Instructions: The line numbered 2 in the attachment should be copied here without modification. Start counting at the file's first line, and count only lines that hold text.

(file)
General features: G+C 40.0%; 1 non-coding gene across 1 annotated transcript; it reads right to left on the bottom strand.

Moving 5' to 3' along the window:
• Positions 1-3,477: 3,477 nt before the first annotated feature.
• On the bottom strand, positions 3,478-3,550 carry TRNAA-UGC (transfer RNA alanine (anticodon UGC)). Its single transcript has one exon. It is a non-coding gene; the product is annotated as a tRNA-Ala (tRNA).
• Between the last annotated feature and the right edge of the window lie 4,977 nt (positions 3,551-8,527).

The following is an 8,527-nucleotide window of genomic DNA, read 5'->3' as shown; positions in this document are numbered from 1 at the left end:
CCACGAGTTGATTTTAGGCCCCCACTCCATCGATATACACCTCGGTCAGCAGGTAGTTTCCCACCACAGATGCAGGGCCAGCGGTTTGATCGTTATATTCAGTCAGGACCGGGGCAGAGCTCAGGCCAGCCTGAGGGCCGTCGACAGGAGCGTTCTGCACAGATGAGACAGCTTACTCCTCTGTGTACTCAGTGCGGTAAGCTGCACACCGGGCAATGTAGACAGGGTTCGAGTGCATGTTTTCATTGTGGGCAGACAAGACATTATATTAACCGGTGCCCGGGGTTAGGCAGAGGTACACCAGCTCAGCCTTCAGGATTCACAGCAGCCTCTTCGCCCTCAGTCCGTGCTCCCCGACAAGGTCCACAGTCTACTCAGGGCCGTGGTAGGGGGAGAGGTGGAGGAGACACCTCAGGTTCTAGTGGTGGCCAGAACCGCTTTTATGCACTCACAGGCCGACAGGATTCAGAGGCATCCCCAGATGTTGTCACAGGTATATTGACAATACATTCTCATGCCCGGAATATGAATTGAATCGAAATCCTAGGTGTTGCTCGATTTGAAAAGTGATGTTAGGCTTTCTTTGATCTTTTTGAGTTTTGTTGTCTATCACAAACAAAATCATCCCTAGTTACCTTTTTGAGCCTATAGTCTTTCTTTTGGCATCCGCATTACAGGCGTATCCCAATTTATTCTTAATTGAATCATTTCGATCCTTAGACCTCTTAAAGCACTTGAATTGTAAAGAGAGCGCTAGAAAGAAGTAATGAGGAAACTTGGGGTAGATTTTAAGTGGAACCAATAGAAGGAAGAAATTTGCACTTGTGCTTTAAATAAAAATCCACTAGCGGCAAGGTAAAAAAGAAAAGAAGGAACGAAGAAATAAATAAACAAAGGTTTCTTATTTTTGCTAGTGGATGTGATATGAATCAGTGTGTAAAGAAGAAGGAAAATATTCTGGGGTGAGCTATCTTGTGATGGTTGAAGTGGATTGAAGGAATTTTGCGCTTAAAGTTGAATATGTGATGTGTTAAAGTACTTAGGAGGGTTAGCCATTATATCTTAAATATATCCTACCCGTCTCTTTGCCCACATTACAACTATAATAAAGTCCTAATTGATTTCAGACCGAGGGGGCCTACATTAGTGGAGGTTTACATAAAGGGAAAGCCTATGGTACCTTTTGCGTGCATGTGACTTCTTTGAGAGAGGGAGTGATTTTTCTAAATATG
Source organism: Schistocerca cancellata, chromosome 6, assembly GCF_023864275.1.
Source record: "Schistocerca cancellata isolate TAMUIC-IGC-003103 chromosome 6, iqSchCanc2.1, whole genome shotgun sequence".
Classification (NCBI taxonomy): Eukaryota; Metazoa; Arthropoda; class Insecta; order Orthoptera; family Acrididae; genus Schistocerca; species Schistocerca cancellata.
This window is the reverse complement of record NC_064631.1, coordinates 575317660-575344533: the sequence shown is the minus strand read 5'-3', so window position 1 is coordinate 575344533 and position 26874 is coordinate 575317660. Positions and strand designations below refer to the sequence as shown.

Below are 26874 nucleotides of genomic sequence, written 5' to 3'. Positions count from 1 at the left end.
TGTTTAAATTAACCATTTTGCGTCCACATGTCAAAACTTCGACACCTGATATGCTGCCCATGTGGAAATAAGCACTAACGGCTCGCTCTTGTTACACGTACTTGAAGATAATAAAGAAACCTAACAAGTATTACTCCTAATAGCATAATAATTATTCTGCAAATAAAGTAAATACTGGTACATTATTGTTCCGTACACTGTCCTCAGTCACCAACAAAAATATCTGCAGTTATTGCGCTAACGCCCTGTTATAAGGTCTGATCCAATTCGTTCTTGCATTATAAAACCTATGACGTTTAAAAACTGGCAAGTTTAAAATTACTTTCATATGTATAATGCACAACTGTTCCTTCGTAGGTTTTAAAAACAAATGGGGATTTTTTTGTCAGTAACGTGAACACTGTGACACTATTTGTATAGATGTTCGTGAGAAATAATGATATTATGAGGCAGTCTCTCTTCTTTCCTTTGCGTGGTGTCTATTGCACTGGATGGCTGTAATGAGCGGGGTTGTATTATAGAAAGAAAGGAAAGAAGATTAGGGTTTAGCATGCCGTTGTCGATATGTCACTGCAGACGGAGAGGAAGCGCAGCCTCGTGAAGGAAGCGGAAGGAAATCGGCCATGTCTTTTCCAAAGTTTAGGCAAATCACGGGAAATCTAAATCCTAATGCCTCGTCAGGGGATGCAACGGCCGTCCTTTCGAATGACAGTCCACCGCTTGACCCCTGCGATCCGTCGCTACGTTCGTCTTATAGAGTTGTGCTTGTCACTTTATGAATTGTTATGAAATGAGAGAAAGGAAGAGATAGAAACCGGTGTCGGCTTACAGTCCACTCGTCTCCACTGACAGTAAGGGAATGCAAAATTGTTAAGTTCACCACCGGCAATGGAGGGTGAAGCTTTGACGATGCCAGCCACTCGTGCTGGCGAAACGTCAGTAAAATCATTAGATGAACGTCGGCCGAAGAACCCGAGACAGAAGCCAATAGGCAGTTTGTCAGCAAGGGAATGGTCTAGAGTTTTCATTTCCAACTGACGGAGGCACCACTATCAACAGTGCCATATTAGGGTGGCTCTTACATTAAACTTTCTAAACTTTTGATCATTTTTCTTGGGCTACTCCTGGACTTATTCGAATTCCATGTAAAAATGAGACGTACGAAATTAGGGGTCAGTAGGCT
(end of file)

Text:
Moving 5' to 3' along the window: